Thursday, January 08, 2009


Lost On The Lost Set

Anne Hathaway stars in no less than three films being released this month alone in Singapore. There's Rachel Getting Married, the upcoming Bride Wars, and Passengers. Amongst the three, and I'm counting my chickens before they hatch, Rachel Getting Married is a must watch to see how Hathaway has nailed it as a credible actress, while Bride Wars from the trailer does suggest she has some comedic flair, and this one, well, is one of those attempts at her trying to diversify.

She did credible, but still couldn't shun away from being a pretty vase in her Claire Summers role. But she uses it to her advantage here, as her struggling grief councillor character uses her charm to disarm, and is getting used to all the unwanted male attention courtesy of patient Eric (Patrick Wilson), who is one amongst the group of an airplane crash survivors that she's tasked to work with. Two separate threads develop here, one on the romantic front with a clash of morals given a conflict of interest with a patient, and the other some creepy mystery with regards to the shrinking size of her group therapy class.

The former thread is easy to follow, since it's all about Eric and Claire playing games with each other, with every approach met with icy cold defense, until of course persistence finally paying off. Don't expect any sparks to fly as both Hathaway and Wilson felt as if they're going through the motions with their characters. The latter thread is where the fun should be, with its brewing conspiracy theory with the airline's involvement to something sinister, given contradictory reports with the survivors' experience, as well as shadowy figures following everyone's movement.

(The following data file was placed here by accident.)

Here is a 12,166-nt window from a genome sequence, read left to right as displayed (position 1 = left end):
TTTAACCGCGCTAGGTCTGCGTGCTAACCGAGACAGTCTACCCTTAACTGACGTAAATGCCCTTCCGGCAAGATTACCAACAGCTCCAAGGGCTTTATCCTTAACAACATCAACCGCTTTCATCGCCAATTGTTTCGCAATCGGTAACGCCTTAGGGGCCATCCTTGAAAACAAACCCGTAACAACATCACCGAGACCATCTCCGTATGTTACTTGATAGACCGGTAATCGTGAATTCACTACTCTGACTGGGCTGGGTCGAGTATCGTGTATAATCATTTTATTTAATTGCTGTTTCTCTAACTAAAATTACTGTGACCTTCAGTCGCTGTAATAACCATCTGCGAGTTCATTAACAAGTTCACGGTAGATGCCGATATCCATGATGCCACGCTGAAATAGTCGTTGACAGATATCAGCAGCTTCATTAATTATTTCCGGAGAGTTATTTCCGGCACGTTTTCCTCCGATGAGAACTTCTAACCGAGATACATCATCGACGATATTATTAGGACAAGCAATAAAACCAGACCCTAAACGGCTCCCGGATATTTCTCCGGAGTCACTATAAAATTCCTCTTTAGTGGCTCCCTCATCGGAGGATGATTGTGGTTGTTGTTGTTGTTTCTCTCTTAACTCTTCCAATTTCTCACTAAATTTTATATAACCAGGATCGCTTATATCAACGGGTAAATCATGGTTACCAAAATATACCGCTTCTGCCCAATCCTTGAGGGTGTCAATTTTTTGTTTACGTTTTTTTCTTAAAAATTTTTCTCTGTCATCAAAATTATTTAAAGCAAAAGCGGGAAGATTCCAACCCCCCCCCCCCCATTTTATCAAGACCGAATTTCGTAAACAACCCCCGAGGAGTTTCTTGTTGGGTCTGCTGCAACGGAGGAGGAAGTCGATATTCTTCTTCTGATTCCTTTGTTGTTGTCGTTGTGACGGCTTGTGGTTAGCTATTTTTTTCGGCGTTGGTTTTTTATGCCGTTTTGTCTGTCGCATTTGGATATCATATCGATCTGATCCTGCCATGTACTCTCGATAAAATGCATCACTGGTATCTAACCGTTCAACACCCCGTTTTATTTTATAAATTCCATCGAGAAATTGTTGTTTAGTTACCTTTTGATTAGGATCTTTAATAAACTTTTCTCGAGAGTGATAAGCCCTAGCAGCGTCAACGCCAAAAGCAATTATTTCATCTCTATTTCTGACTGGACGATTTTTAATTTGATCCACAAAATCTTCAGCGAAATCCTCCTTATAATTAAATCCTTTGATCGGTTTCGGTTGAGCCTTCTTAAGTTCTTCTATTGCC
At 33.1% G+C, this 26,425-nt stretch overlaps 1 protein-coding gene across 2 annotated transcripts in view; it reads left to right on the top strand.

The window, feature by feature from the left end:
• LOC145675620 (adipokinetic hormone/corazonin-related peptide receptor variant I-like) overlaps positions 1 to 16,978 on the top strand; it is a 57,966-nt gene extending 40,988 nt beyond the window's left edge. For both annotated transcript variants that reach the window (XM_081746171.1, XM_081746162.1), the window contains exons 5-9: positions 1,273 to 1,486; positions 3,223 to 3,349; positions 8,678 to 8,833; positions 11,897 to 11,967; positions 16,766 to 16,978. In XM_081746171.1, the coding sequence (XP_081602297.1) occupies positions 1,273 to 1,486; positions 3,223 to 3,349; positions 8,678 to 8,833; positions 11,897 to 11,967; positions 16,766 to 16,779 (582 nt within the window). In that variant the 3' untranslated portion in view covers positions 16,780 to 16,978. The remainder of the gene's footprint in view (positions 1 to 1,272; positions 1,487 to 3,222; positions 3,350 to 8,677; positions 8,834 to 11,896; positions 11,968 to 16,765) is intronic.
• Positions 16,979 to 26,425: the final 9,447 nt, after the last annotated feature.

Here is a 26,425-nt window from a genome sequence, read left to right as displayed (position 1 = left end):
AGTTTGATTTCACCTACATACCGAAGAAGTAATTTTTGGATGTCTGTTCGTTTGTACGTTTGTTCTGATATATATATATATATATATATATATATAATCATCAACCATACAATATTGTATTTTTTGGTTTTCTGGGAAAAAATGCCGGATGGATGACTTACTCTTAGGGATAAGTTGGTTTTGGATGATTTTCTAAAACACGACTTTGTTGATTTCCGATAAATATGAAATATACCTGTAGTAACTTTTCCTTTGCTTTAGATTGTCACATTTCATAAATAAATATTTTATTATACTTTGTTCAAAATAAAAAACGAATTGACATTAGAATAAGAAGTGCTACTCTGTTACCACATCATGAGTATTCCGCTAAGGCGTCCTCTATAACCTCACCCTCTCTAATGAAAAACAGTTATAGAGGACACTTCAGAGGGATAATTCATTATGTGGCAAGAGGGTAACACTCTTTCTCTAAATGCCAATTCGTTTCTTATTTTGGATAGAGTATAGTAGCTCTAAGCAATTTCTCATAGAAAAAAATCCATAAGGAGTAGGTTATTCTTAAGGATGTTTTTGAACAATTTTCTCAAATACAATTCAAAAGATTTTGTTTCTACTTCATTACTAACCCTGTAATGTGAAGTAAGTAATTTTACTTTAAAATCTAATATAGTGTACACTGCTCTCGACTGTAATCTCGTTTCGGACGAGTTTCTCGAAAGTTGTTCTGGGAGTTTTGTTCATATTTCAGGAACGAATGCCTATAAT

However, Ronnie Christensen's sleight of hand technique can be detected and seen a mile away. In its buildup, suspense wasn't considered, and it plodded on with issues and unfinished business being piled one on top of another, though credit must be given to David Morse in his creepy rendition as an airlines representative, as do Andre Braugher and Dianne Wiest. By the time the movie rolls around its half way mark, those alert can already know what the big revelation will be. Which is nothing groundbreaking already since a number of films already use similar plot devices and revelation that it's no longer surprising, but the norm. I only felt that the revelation could have been less clumsy and made clearer, given the many bewildered responses heard all around the cinema hall.

Passengers is one of those films that you don't expect to see on a plane's inflight entertainment system, together with the likes of Flightplan and the first Final Destination. It does boast a spectacular plane in distress scene, though it dangled that prospect for the longest time before delivering its effects laden payload to the audience.

No comments:

Related Posts Plugin for WordPress, Blogger...